SWOV Catalogus

343024

Marijuana, other drugs, and alcohol use by drivers in Washington State.
20160709 ST [electronic version only]
Ramirez, A. Berning, A. Carr, K. Scherer, M. Lacey, J.H. Kelley-Baker, T. & Fisher, D.A.
Washington, D.C., U.S. Department of Transportation DOT, National Highway Traffic Safety Administration NHTSA, 2016, VII + 63 p., 49 ref.; DOT HS 812 299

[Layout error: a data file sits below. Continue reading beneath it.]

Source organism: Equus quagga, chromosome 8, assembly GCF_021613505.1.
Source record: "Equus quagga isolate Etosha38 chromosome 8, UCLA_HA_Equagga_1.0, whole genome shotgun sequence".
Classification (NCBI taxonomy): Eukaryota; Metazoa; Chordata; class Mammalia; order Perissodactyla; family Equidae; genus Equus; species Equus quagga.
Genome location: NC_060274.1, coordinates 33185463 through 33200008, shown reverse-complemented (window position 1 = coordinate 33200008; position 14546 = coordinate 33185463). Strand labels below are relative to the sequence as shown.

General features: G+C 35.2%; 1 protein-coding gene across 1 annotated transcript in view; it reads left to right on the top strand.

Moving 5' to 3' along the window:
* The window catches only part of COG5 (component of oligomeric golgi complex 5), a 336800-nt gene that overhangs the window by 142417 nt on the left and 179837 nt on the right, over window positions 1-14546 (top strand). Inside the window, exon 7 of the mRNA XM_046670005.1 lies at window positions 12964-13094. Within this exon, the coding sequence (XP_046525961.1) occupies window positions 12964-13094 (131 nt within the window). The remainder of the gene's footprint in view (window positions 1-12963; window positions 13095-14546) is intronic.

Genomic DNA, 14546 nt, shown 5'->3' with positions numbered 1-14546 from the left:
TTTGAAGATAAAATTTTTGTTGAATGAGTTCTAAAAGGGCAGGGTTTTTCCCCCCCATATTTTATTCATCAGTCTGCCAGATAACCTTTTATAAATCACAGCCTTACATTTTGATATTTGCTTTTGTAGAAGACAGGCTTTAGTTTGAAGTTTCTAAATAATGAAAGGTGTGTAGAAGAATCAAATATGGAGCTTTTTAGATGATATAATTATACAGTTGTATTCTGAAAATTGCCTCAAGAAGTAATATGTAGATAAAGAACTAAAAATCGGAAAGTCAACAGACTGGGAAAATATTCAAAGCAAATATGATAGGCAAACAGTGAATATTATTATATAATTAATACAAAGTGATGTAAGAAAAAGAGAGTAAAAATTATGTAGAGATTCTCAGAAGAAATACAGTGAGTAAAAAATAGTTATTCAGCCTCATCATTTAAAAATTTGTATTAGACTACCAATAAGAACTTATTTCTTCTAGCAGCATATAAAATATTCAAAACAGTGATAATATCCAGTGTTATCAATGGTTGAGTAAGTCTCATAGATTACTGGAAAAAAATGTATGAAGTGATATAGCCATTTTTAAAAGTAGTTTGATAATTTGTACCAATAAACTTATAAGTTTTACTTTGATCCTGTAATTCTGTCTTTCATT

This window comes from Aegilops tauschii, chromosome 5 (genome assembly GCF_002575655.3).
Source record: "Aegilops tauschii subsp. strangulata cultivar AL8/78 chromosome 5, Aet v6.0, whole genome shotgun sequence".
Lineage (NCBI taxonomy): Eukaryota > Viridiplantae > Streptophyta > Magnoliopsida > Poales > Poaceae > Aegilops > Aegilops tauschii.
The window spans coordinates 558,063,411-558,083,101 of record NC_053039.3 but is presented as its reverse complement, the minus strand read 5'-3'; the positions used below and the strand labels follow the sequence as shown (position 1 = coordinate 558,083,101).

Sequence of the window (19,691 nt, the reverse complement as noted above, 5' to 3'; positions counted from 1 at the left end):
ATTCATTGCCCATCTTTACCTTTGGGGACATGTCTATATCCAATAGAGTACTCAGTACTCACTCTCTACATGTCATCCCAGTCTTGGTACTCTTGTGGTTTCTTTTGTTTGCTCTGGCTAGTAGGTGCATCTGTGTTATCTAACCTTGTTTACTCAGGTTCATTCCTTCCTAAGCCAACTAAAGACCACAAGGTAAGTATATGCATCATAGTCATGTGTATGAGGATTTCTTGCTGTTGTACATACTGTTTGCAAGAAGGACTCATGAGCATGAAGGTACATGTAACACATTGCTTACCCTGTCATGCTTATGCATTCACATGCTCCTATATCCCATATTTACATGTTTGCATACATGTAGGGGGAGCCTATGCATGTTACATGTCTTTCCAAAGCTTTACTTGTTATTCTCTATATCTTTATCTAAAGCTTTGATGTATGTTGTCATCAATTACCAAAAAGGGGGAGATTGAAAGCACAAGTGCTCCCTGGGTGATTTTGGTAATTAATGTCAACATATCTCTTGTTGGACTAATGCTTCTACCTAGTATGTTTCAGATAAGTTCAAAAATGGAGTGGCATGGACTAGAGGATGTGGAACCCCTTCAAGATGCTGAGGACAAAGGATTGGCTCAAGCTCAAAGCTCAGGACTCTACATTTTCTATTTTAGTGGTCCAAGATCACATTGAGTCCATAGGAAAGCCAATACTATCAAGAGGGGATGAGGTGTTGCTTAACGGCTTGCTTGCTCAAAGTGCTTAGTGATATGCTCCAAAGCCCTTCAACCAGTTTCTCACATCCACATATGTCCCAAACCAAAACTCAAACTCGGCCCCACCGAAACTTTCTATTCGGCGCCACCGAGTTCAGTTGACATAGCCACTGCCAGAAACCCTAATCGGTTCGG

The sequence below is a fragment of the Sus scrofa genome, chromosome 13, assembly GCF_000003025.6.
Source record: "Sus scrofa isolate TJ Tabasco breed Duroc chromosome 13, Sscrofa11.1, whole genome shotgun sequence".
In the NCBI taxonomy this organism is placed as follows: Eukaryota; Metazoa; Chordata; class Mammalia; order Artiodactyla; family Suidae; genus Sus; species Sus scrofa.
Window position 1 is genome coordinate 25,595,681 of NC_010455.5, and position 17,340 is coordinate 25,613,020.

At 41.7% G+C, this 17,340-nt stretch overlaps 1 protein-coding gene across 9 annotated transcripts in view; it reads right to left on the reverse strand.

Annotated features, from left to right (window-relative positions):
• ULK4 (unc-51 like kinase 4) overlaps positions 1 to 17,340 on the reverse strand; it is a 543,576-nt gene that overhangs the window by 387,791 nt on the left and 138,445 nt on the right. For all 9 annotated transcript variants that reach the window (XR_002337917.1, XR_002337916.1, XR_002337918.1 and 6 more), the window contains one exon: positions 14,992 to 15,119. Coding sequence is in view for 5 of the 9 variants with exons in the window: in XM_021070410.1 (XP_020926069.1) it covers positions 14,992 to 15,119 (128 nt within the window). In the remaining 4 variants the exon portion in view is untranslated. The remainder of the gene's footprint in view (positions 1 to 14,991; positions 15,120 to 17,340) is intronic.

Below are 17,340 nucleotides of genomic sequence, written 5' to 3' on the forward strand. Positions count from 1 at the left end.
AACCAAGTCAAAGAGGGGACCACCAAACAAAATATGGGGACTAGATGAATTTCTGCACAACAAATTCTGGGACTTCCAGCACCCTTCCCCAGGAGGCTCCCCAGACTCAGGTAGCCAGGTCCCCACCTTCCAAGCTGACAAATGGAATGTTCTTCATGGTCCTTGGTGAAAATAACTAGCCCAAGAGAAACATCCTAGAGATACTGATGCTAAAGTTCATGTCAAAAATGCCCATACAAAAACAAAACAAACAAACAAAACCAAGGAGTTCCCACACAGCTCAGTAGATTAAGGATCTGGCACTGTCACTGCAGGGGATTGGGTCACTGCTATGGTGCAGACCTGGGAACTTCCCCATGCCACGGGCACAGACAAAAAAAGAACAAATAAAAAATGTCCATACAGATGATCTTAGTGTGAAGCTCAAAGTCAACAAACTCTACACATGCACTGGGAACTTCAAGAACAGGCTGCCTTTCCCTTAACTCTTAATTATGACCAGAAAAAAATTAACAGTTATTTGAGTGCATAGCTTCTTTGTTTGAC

Samenvatting Marijuana is a Schedule I drug that is illegal under Federal law. As of fall 2015, however, 23 States and the District of Columbia legalized the use of marijuana for medicinal purposes (Governing.com, 2015; ProCon.org, 2015), and 17 States and the District of Columbia had decriminalized the use of marijuana–typically meaning no prison time or criminal charge for first-time possession of a small amount for personal consumption (NORML, 2015). Additionally, four States–Alaska, Colorado, Oregon, and Washington–and the District of Columbia have passed laws legalizing the use of marijuana for recreational purposes. In November 2012, Washington and Colorado became the first States to pass voter initiatives to legalize recreational marijuana use by people 21 and older.5 In December 2012, Washington began implementing the provisions of legalization, which included: * the establishment of legal possession (1 ounce or less for private consumption), and amendment of the State’s driving under the influence statutes to include a per se limit for THC (5 ng/mL [nanograms per milliliter]); * regulation, taxation, and law enforcement authority over marijuana by the Washington State Liquor and Cannabis Board (formerly the Washington State Liquor Control Board); * a licensing system for retailers; and * a dedicated marijuana fund, with surplus revenues earmarked for research, health care, substance abuse prevention, and education. Under this new legislation, Washington became one of the first States to develop legal commercial systems to make nonmedicinal marijuana available to the general adult population. The first marijuana retail outlets opened on July 8, 2014. The recent liberalization of marijuana laws has raised public safety concerns, including whether increased access to marijuana leads to increased drugged-involved driving and motor vehicle crashes. Marijuana has a variety of effects on humans and can be associated with stimulant, sedative, and hallucinogenic effects. Both the experimental and epidemiologic evidence on cannabinoids’ effects on driving are mixed. Experimental studies. Studies of neurocognitive and psychomotor skills have examined whether THC, the active ingredient in marijuana, affects reaction time, hand-eye coordination, vigilance, time and distance perception, and multiple-task processing (Downey et al., 2013; Hartman & Huestis, 2013; Lenné et al., 2010). Because these skills are central to driving, these studies suggest that marijuana use may have a detrimental effect on motor vehicle operation. In a summary of experimental studies examining the effect of THC on driving performance, Penning et al. (2010) concluded that THC alone impairs driving performance to some extent, whereas THC in combination with alcohol has a more pronounced effect. Laboratory studies and reviews have found evidence that cannabis use impairs driving-related skills (NCPIC, 2014). These studies indicate that performance decrements are generally dose-related and typically persist for 2 to 4 hours after consumption (Ashton, 1999; Ramaekers, Kauert, et al., 2006; Ramaekers, Moeller, et al., 2006). Although laboratory studies provide a first step in determining whether marijuana has a potential impairing effect on drivingrelated tasks, these studies do not provide a direct association between THC use and driving performance. Epidemiologic studies can help address questions about the frequency with which people drive with cannabis in their systems and the extent to which crash risk is increased. Several types of studies provide data to address these questions, including selfreport data on substance use and driving, roadside surveys of representative samples of drivers that involve collecting and analyzing biological specimens, and studies of substance use among crash-involved and non-crash-involved drivers. Few nationally representative surveys have gathered data on self-reported cannabis use and driving. However, crash risk studies have used drivers’ self-reports of cannabis use. Using self-report data alone can be problematic because the resulting data may be subject to over- or under-reporting as a result of social desirability biases, suspicion that the data will not be anonymous or confidential, and recall biases (Compton, Vegega, & Smither, 2009). Roadside surveys often include self-report data along with biological specimens (e.g., oral fluid and/or blood) that can be used to validate the self-report data on drug use. These biological markers can also provide direct information about the presence and concentration of drugs in drivers’ systems. Comparisons of the presence of THC among U.S. drivers, as measured in oral fluid and/or blood in two national roadside surveys conducted by NHTSA in 2007 and 2013—2014, show that the percentage of THC-positive nighttime weekend drivers increased from 8.6 percent in 2007 to 12.6 percent in 2013—2014, a 47 percent proportional increase (Berning, Compton, & Wochinger, 2015). Although the presence of drugs in biological specimens does not necessarily demonstrate impairment, the findings suggest increased THC use among drivers over time. Although studies of the frequency of drug use among crash-involved drivers provide valuable descriptive data, the inference that drug use increases crash risk requires studies that consider drug use among crash-involved versus non-crash-involved drivers. Several types of crash studies have been used to estimate risk (Compton & Berning, 2015). Culpability studies compare the rates at which drug-positive crash-involved drivers versus drug-negative crash-involved drivers are found to be at fault in their crashes. Case-control studies compare drug use by crash-involved drivers to drug use by non-crash-involved drivers and provide controls over some variables that may introduce bias in risk estimates. As noted by several reviews (Compton & Berning, 2015; NCPIC, 2014), existing epidemiological studies (both culpability and case-control) have yielded contradictory estimates of marijuana use and crash risk, with some suggesting minimal or no effect on crash risk and others estimating a small increase in crash risk. Changes in laws provide a natural experiment for investigating whether policy changes that make marijuana more accessible are associated with changes over time in THC-positive driving. In relation to Initiative 502, which legalized the recreational use of marijuana, a study on blood analyses in the Washington State toxicology laboratory (Couper & Peterson, 2014) examined the prevalence of THC among suspected impaired drivers in the State. Specifically, the prevalence of both active THC (THC and 11-OH-THC) and the inactive metabolite carboxy-THC (THC-COOH) were compared pre- and post-legalization. Before legalization (2009 to 2012), the average annual percentages of cases positive for THC and carboxy-THC were 19.1 percent and 27.9 percent, respectively. By 2013, these percentages had significantly increased to 24.9 percent and 40.0 percent, respectively (p < .05). The prevalence of alcohol, and the majority of other drugs from blood toxicology results of suspected impaired drivers, did not change significantly over the 5-year period. However, it should be noted that there may be other factors that may have affected these results. Among heavy, habitual users, THC may be found in the blood days after consumption; thus, there is the possibility that some of the THC-positives are unrelated to the driving event. This study examined the prevalence of alcohol- and drug-positive drivers in Washington State, on Fridays, and Friday and Saturday nights. Of special interest was any change in the percentage THC-positive drivers before and after the implementation of legalized retail sales of recreational marijuana. (Author/publisher)